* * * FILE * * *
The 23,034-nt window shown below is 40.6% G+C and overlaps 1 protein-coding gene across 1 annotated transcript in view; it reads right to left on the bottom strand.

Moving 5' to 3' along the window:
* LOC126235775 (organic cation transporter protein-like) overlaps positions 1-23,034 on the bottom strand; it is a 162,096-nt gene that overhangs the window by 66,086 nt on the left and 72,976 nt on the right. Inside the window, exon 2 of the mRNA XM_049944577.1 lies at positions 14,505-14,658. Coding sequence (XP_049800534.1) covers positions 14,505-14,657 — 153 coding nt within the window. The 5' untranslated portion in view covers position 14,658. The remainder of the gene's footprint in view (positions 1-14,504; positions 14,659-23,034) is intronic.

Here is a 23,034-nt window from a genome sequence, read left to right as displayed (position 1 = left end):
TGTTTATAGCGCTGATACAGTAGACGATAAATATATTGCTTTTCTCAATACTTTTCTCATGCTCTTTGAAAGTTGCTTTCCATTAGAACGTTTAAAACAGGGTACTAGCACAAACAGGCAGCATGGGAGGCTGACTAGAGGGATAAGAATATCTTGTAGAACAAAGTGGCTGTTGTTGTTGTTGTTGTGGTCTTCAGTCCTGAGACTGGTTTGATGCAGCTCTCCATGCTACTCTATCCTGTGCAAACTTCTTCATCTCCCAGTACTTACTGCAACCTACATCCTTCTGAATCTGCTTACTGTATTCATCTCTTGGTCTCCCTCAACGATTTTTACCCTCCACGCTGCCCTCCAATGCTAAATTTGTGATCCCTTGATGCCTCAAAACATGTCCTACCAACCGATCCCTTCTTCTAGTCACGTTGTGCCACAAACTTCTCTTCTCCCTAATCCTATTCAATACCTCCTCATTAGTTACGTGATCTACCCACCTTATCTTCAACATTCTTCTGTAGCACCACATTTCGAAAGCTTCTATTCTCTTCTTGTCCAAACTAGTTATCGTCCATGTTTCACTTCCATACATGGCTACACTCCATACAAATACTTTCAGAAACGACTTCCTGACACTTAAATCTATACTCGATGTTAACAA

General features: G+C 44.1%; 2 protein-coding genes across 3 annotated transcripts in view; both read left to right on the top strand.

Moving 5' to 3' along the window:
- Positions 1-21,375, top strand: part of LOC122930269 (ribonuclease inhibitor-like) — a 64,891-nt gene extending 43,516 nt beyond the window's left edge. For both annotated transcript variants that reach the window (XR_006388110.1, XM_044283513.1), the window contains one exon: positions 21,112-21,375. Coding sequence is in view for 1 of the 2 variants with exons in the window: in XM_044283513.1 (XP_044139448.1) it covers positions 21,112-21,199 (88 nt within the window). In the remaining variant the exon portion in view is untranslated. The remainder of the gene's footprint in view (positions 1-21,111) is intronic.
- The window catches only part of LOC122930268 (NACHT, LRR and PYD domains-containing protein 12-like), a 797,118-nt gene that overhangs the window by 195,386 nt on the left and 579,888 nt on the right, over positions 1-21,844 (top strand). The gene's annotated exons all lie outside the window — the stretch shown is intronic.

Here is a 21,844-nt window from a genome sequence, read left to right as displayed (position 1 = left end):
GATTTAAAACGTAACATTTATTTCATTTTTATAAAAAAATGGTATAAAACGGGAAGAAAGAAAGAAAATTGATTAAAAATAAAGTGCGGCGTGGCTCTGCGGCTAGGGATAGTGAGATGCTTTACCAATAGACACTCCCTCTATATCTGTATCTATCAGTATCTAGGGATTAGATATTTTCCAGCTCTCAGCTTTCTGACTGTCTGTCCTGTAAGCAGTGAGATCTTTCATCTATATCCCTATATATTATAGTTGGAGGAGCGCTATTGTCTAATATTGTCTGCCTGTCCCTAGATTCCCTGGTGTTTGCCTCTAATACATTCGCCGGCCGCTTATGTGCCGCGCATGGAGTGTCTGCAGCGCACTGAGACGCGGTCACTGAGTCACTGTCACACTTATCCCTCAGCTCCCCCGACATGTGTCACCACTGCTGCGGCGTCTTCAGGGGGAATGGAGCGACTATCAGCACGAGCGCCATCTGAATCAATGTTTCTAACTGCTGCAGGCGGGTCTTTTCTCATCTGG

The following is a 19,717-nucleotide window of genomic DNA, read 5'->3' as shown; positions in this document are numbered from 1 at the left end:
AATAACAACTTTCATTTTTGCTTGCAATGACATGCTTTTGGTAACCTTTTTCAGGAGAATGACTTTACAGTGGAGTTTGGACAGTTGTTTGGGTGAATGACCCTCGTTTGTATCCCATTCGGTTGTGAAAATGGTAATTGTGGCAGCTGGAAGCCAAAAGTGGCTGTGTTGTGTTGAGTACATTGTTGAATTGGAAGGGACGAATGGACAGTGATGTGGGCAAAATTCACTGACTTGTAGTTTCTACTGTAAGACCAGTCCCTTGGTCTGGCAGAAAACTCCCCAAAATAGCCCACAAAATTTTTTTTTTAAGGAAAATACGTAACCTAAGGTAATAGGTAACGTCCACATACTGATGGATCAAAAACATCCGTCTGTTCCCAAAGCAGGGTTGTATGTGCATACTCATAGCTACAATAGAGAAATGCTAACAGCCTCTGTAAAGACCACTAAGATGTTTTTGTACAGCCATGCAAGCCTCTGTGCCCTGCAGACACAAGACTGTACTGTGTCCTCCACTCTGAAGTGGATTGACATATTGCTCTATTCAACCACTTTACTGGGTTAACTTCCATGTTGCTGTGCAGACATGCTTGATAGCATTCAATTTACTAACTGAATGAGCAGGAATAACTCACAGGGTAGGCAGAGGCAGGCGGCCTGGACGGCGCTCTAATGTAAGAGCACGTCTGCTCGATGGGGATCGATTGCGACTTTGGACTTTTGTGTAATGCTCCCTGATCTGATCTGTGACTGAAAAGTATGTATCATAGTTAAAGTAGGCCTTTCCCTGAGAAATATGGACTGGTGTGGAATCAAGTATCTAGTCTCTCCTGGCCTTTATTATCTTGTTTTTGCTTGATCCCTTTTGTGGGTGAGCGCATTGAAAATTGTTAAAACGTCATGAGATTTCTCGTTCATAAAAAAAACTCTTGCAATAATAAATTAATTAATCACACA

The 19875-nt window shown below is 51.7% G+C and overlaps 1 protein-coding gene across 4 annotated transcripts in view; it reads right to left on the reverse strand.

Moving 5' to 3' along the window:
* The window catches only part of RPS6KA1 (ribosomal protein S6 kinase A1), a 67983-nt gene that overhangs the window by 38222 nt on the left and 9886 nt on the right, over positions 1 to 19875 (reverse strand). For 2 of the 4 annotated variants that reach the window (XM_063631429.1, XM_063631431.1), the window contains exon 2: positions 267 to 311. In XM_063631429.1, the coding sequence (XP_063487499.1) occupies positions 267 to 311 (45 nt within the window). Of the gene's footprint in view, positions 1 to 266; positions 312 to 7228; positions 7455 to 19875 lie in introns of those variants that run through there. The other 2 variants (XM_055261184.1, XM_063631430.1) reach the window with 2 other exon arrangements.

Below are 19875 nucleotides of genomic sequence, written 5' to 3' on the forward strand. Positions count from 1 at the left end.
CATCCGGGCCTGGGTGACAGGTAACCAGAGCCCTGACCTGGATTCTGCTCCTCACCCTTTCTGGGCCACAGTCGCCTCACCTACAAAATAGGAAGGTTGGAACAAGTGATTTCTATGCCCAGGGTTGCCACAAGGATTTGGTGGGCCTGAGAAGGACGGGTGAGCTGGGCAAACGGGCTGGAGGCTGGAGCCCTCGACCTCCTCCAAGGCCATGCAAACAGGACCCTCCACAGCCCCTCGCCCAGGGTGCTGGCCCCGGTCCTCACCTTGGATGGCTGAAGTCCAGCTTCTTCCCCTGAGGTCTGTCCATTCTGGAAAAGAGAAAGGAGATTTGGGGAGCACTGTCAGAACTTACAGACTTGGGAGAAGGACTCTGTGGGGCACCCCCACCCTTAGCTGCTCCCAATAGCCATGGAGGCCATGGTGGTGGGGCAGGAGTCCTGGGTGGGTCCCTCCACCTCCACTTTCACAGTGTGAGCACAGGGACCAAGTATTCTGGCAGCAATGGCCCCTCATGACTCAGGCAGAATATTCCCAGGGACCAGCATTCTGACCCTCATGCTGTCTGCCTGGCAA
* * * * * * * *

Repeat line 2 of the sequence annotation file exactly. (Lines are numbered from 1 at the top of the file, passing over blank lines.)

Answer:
Moving 5' to 3' along the window: